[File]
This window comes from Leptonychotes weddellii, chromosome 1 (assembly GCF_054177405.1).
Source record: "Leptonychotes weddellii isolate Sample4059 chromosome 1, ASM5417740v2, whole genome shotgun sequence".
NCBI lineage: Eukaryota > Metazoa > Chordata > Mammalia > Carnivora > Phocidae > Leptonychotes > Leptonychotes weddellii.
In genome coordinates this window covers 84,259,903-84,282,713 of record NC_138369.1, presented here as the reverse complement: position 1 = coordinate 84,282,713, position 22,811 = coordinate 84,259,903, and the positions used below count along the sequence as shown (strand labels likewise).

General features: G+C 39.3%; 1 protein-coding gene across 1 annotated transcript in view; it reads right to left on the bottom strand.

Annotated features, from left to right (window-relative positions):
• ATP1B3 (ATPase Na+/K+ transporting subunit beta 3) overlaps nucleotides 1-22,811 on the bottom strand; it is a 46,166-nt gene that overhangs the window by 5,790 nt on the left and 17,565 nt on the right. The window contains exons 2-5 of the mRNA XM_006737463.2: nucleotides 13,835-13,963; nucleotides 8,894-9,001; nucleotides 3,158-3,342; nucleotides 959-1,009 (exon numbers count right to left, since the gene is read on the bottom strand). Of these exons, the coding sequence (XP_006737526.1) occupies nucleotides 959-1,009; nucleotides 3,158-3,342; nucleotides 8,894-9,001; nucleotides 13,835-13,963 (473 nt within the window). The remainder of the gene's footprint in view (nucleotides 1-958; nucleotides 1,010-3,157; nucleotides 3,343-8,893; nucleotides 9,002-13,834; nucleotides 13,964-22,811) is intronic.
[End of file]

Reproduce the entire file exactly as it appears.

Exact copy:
This window comes from Leptonychotes weddellii, chromosome 1 (assembly GCF_054177405.1).
Source record: "Leptonychotes weddellii isolate Sample4059 chromosome 1, ASM5417740v2, whole genome shotgun sequence".
NCBI lineage: Eukaryota > Metazoa > Chordata > Mammalia > Carnivora > Phocidae > Leptonychotes > Leptonychotes weddellii.
In genome coordinates this window covers 84,259,903-84,282,713 of record NC_138369.1, presented here as the reverse complement: position 1 = coordinate 84,282,713, position 22,811 = coordinate 84,259,903, and the positions used below count along the sequence as shown (strand labels likewise).

General features: G+C 39.3%; 1 protein-coding gene across 1 annotated transcript in view; it reads right to left on the bottom strand.

Annotated features, from left to right (window-relative positions):
• ATP1B3 (ATPase Na+/K+ transporting subunit beta 3) overlaps nucleotides 1-22,811 on the bottom strand; it is a 46,166-nt gene that overhangs the window by 5,790 nt on the left and 17,565 nt on the right. The window contains exons 2-5 of the mRNA XM_006737463.2: nucleotides 13,835-13,963; nucleotides 8,894-9,001; nucleotides 3,158-3,342; nucleotides 959-1,009 (exon numbers count right to left, since the gene is read on the bottom strand). Of these exons, the coding sequence (XP_006737526.1) occupies nucleotides 959-1,009; nucleotides 3,158-3,342; nucleotides 8,894-9,001; nucleotides 13,835-13,963 (473 nt within the window). The remainder of the gene's footprint in view (nucleotides 1-958; nucleotides 1,010-3,157; nucleotides 3,343-8,893; nucleotides 9,002-13,834; nucleotides 13,964-22,811) is intronic.